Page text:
1/1600th sec shutter speed

Finally, now matter what your shutter speed, if you manage to get a shot of The Flash, you immediately know there is motion!

The Flash!

Shoot with intention, practice and go out and have some fun, remember the photons are free!

How to take a Great Triathlon Photo – Part III

To paraphrase, Ansel Adams – A great photograph is knowing where to stand.

To steal a bit from the immortal landscape photographer, If you want to take a great triathlon photo, go stand in Abu Dhabi! Having just returned from The Abu Dhabi International Triathlon, I was able to find a few great places to stand!

I am truly fortunate to be working in a sport that is exciting, growing and is made up of some of the greatest people that I have ever met. It feels like a community, no matter where you go. The triathlete population has high expectations of themselves and their equipment. This is a group that travels to races both in the US and Internationally. The race promoters and organizers also have high expectations of themselves and are continually striving to provide each athlete and their often accompanying family members and support group a great race and social experience.

From the inception of the Abu Dhabi International Triathlon in 2010, resources were made available to put on a first class race, without exception. Their goal was not only to have an outstanding professional field, but also to have a similar professional experience for the age group athletes, which has now grown to over 1,800 athletes.

Where else in the world can you swim within sight of a Palace, race through the desert and then around a Formula 1 Track?

This was my second visit to Abu Dhabi and this year I was shooting primarily on behalf of 220 Triathlon Magazine in the UK. My images will also appear in Tri-Magazine.net; Australian Triathlete Magazine, Triathlon Magazine Canada and Triathlete Asia.

This blog post is image heavy and light on technique, but I hope you enjoy it.  It is truly an interesting and exciting place to shoot. There are also unusual challenges, depending on the wind, you can have crystal clear blue skies or extremely flat bright light with the air filled with sand coming off of the Arabian Desert. While some magical infinitely variable split neutral density filter would have been nice, I did rely on Lightroom to clean up images.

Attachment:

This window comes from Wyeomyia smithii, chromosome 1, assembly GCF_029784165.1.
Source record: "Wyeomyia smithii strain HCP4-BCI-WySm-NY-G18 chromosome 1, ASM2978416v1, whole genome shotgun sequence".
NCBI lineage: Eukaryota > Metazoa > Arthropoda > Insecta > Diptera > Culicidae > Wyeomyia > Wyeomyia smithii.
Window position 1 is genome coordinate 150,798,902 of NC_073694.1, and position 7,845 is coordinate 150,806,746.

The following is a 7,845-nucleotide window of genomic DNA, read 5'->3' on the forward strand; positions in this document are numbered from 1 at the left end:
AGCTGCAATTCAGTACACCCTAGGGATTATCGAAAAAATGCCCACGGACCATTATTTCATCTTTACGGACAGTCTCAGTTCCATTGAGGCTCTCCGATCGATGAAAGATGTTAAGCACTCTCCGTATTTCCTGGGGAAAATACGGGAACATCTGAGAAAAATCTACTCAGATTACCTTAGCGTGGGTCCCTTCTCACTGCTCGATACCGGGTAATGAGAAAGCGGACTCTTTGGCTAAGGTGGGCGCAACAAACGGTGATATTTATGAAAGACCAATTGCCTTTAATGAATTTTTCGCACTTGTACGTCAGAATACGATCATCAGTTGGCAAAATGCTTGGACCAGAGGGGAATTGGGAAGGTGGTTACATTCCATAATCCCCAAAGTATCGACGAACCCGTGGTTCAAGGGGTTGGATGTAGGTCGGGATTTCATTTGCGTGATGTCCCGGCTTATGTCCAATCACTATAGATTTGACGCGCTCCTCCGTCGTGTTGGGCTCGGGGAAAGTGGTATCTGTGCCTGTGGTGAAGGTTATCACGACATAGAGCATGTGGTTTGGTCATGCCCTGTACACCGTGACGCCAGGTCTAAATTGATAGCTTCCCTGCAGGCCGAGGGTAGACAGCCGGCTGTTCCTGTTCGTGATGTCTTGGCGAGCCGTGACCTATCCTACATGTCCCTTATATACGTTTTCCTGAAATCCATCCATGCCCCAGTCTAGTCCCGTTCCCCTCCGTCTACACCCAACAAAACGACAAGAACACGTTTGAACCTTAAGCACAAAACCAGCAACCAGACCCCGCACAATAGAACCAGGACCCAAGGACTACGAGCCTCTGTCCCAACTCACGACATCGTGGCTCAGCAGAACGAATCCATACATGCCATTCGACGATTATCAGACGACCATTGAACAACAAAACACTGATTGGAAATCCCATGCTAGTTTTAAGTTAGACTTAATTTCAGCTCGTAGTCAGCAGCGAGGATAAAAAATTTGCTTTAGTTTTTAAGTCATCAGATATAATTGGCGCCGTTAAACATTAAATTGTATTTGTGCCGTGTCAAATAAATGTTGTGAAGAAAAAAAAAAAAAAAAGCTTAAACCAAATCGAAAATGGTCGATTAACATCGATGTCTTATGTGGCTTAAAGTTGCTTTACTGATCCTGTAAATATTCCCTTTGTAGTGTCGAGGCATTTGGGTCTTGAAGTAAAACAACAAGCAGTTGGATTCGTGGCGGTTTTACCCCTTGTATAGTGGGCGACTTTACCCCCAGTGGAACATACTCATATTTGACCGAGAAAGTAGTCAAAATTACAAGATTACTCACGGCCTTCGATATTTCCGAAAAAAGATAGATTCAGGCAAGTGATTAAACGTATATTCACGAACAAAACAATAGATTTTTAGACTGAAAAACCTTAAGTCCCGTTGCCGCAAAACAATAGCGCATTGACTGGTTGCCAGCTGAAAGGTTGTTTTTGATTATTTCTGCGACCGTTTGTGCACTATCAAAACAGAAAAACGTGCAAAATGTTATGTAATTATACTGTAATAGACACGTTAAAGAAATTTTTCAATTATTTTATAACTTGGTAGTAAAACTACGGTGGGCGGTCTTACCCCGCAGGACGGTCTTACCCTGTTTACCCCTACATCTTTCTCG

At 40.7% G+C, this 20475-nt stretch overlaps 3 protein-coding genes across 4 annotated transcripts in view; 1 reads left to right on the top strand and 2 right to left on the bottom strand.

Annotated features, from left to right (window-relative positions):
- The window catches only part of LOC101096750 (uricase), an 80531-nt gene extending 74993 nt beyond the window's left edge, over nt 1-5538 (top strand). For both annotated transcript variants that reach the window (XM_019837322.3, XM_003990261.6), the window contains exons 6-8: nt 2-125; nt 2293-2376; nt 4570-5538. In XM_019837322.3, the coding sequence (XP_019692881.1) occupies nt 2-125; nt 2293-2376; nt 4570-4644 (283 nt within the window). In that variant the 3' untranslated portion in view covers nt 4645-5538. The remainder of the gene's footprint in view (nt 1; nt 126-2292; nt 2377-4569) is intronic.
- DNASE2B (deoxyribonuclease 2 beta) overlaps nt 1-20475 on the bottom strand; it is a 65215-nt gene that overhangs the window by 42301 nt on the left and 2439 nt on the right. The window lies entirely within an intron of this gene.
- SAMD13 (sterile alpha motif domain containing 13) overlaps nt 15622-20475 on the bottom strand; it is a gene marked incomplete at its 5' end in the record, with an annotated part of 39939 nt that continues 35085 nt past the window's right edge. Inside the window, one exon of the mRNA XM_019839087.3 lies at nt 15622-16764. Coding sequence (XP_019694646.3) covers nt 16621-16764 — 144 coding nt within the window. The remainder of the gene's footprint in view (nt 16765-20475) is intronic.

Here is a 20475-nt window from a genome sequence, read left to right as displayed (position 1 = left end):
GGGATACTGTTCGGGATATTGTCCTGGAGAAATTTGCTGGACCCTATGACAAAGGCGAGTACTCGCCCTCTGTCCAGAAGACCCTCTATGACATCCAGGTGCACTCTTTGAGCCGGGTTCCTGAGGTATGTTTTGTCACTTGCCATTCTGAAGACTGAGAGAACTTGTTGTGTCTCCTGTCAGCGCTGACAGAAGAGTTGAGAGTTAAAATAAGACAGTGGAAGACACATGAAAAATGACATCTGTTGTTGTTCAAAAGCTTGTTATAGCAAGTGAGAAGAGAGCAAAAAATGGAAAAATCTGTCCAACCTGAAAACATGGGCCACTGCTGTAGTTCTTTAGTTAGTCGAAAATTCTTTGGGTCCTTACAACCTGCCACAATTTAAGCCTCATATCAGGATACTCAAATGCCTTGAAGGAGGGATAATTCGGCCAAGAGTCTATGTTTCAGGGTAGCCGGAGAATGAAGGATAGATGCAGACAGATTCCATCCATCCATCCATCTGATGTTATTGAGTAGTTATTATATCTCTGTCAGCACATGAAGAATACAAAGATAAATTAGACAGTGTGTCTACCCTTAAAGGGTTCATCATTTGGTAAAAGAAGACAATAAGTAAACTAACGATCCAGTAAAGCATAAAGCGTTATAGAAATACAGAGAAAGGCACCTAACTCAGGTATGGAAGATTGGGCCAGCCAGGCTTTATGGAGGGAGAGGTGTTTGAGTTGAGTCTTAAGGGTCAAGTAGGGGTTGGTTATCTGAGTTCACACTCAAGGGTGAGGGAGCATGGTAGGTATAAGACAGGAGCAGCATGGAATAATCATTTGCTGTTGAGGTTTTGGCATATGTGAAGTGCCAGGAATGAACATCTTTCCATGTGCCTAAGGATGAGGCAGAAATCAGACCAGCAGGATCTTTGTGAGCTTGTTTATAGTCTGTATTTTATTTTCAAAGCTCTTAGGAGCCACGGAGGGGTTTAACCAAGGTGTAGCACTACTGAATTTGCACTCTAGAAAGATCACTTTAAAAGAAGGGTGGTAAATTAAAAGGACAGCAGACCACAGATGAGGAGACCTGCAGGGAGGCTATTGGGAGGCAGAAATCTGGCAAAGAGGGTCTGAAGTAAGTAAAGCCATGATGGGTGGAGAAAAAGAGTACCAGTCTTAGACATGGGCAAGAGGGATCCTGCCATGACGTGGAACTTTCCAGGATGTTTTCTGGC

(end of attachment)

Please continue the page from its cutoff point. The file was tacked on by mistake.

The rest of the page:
Early morning view from my hotel - Emirates Palace Hotel

Women's Pro start

Aussie Clayton Fettle leads out of the water.

Lead women head out on the the bike course

Chase group re-entering Abu Dhabi and finishing lap 1

Brit Jodie Swallow, former 70.3 World Champion and now a member of Team Abu Dhabi, rides by the mosaic of Sheikh Khalifa, the current President of the U.A.E.

Ultimate victor, Rasmus Henning and the chase group on the Yas Marina F-1 Track.

Rasmus heading into T2

Fraser Cartmell running along the Corniche - take a look at the intricate pattern of the Corniche reflected in Fraser's Oakleys

A great surprise to see friend Peter Hurley, President of Quintana Roo finishing up his short course race.

After two very difficult seasons it was great to see Rasmus Henning take the win in the final kilometer.

The day after the race, we had time for some additional shooting, here with Dirk Bockel on the Yas Marina Formula 1 Track

From the speed of the F-1 track to the blowing sands of the Arabian Desert.

I did manage to fit in a bit of touring here at the spectacular Sheikh Zayed Grand Mosque.

View of the Abu Dhabi skyline.

Media visit to the Abu Dhabi Falcon Hospital. I got to participate in serving lunch. Many thanks to Thierry Sourbier for the photo!

As expected, it was a great race and a great trip. My calendar is already marked for 2013!

Look for my next post later this week – Capturing Motion!